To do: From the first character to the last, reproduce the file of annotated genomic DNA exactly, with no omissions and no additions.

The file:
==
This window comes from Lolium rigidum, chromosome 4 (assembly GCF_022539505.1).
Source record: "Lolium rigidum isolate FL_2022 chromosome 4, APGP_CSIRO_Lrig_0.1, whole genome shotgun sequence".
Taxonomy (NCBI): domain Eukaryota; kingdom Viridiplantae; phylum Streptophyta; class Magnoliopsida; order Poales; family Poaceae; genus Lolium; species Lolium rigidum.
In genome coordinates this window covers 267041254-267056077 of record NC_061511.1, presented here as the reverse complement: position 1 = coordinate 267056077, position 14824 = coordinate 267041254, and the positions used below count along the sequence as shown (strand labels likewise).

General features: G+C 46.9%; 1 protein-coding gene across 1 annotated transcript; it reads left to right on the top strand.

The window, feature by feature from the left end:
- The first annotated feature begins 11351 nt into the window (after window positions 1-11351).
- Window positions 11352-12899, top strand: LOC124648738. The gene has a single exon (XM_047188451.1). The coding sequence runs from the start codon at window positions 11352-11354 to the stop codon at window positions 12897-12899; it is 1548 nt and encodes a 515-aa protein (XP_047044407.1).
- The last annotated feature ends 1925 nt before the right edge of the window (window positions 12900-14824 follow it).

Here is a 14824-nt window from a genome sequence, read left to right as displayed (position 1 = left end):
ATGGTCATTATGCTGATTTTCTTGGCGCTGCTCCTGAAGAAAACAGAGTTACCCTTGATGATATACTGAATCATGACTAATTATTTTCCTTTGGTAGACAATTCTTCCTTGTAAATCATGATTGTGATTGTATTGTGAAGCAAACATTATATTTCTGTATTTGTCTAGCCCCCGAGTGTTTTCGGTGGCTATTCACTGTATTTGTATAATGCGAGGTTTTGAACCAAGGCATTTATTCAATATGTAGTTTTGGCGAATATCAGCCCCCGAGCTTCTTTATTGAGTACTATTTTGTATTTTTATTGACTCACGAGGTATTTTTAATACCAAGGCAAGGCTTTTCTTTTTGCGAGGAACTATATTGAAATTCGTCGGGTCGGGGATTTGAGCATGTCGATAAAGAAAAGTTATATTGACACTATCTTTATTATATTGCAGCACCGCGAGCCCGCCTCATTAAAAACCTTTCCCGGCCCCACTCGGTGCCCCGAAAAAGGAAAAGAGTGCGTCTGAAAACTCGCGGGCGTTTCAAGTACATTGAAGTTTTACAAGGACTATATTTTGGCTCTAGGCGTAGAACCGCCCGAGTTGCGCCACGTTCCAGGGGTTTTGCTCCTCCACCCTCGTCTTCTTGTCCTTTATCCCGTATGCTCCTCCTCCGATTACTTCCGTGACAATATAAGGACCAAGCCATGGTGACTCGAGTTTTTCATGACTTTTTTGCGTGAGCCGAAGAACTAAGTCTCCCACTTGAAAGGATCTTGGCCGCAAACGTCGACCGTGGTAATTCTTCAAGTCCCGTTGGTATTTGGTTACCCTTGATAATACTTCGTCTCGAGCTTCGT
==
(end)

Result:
This window comes from Lolium rigidum, chromosome 4 (assembly GCF_022539505.1).
Source record: "Lolium rigidum isolate FL_2022 chromosome 4, APGP_CSIRO_Lrig_0.1, whole genome shotgun sequence".
Taxonomy (NCBI): domain Eukaryota; kingdom Viridiplantae; phylum Streptophyta; class Magnoliopsida; order Poales; family Poaceae; genus Lolium; species Lolium rigidum.
In genome coordinates this window covers 267041254-267056077 of record NC_061511.1, presented here as the reverse complement: position 1 = coordinate 267056077, position 14824 = coordinate 267041254, and the positions used below count along the sequence as shown (strand labels likewise).

General features: G+C 46.9%; 1 protein-coding gene across 1 annotated transcript; it reads left to right on the top strand.

The window, feature by feature from the left end:
- The first annotated feature begins 11351 nt into the window (after window positions 1-11351).
- Window positions 11352-12899, top strand: LOC124648738. The gene has a single exon (XM_047188451.1). The coding sequence runs from the start codon at window positions 11352-11354 to the stop codon at window positions 12897-12899; it is 1548 nt and encodes a 515-aa protein (XP_047044407.1).
- The last annotated feature ends 1925 nt before the right edge of the window (window positions 12900-14824 follow it).

Here is a 14824-nt window from a genome sequence, read left to right as displayed (position 1 = left end):
ATGGTCATTATGCTGATTTTCTTGGCGCTGCTCCTGAAGAAAACAGAGTTACCCTTGATGATATACTGAATCATGACTAATTATTTTCCTTTGGTAGACAATTCTTCCTTGTAAATCATGATTGTGATTGTATTGTGAAGCAAACATTATATTTCTGTATTTGTCTAGCCCCCGAGTGTTTTCGGTGGCTATTCACTGTATTTGTATAATGCGAGGTTTTGAACCAAGGCATTTATTCAATATGTAGTTTTGGCGAATATCAGCCCCCGAGCTTCTTTATTGAGTACTATTTTGTATTTTTATTGACTCACGAGGTATTTTTAATACCAAGGCAAGGCTTTTCTTTTTGCGAGGAACTATATTGAAATTCGTCGGGTCGGGGATTTGAGCATGTCGATAAAGAAAAGTTATATTGACACTATCTTTATTATATTGCAGCACCGCGAGCCCGCCTCATTAAAAACCTTTCCCGGCCCCACTCGGTGCCCCGAAAAAGGAAAAGAGTGCGTCTGAAAACTCGCGGGCGTTTCAAGTACATTGAAGTTTTACAAGGACTATATTTTGGCTCTAGGCGTAGAACCGCCCGAGTTGCGCCACGTTCCAGGGGTTTTGCTCCTCCACCCTCGTCTTCTTGTCCTTTATCCCGTATGCTCCTCCTCCGATTACTTCCGTGACAATATAAGGACCAAGCCATGGTGACTCGAGTTTTTCATGACTTTTTTGCGTGAGCCGAAGAACTAAGTCTCCCACTTGAAAGGATCTTGGCCGCAAACGTCGACCGTGGTAATTCTTCAAGTCCCGTTGGTATTTGGTTACCCTTGATAATACTTCGTCTCGAGCTTCGT